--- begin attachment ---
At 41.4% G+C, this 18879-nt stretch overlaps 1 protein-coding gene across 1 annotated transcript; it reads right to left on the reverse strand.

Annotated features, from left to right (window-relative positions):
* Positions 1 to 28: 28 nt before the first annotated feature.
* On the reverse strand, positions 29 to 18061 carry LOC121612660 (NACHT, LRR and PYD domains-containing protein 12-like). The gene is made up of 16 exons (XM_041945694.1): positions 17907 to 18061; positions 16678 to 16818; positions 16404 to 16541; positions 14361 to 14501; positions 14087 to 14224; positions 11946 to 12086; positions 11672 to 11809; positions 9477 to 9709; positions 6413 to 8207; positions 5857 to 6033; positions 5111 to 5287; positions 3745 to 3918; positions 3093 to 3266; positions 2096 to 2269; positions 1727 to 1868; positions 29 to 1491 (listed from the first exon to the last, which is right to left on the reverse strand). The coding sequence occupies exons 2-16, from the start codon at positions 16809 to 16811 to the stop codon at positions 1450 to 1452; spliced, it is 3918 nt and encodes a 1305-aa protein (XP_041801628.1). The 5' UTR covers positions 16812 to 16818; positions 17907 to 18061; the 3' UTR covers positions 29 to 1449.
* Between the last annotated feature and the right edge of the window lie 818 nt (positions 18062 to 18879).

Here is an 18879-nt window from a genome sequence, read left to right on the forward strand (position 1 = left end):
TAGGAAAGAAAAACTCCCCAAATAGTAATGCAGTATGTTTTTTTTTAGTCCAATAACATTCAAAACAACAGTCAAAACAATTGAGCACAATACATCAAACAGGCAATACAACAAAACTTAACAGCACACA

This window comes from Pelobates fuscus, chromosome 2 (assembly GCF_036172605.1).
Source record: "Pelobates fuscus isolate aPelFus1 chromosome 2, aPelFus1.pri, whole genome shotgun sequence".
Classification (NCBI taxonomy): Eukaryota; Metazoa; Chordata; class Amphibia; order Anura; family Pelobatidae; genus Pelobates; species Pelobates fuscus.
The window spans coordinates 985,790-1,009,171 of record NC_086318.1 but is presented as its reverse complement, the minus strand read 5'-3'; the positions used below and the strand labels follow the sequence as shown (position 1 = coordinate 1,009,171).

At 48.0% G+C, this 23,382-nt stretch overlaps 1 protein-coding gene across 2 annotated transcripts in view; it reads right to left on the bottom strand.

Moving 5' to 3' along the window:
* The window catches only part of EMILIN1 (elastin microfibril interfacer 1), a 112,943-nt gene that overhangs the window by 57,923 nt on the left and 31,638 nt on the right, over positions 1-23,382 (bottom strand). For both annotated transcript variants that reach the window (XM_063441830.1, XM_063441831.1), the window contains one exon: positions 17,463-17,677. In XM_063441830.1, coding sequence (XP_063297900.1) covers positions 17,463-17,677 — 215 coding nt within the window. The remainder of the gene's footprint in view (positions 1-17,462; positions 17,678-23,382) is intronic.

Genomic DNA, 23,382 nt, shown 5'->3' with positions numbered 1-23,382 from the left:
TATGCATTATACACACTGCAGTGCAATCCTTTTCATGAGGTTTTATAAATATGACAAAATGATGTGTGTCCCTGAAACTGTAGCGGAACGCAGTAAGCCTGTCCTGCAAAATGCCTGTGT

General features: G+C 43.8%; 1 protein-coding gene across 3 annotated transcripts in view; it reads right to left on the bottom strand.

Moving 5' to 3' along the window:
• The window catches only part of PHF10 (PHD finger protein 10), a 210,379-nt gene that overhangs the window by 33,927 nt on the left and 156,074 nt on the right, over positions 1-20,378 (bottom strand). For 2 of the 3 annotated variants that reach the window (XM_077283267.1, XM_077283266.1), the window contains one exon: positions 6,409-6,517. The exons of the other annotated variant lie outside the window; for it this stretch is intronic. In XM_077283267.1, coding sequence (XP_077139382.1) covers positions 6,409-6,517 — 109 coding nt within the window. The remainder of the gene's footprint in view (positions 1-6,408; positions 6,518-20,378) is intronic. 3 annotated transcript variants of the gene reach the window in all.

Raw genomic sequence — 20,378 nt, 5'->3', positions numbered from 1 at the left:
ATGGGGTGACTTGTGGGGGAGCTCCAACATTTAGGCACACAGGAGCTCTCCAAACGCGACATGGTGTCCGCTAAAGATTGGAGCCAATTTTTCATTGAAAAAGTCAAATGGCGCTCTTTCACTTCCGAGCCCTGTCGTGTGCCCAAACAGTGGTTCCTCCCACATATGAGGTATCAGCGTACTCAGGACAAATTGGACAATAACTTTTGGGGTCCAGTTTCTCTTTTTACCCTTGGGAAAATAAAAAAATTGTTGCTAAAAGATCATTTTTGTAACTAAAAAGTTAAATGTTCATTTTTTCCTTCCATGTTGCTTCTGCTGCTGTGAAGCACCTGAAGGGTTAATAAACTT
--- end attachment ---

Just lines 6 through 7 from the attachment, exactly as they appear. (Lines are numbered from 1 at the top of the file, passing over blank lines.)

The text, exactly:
Here is an 18879-nt window from a genome sequence, read left to right on the forward strand (position 1 = left end):
TAGGAAAGAAAAACTCCCCAAATAGTAATGCAGTATGTTTTTTTTTAGTCCAATAACATTCAAAACAACAGTCAAAACAATTGAGCACAATACATCAAACAGGCAATACAACAAAACTTAACAGCACACA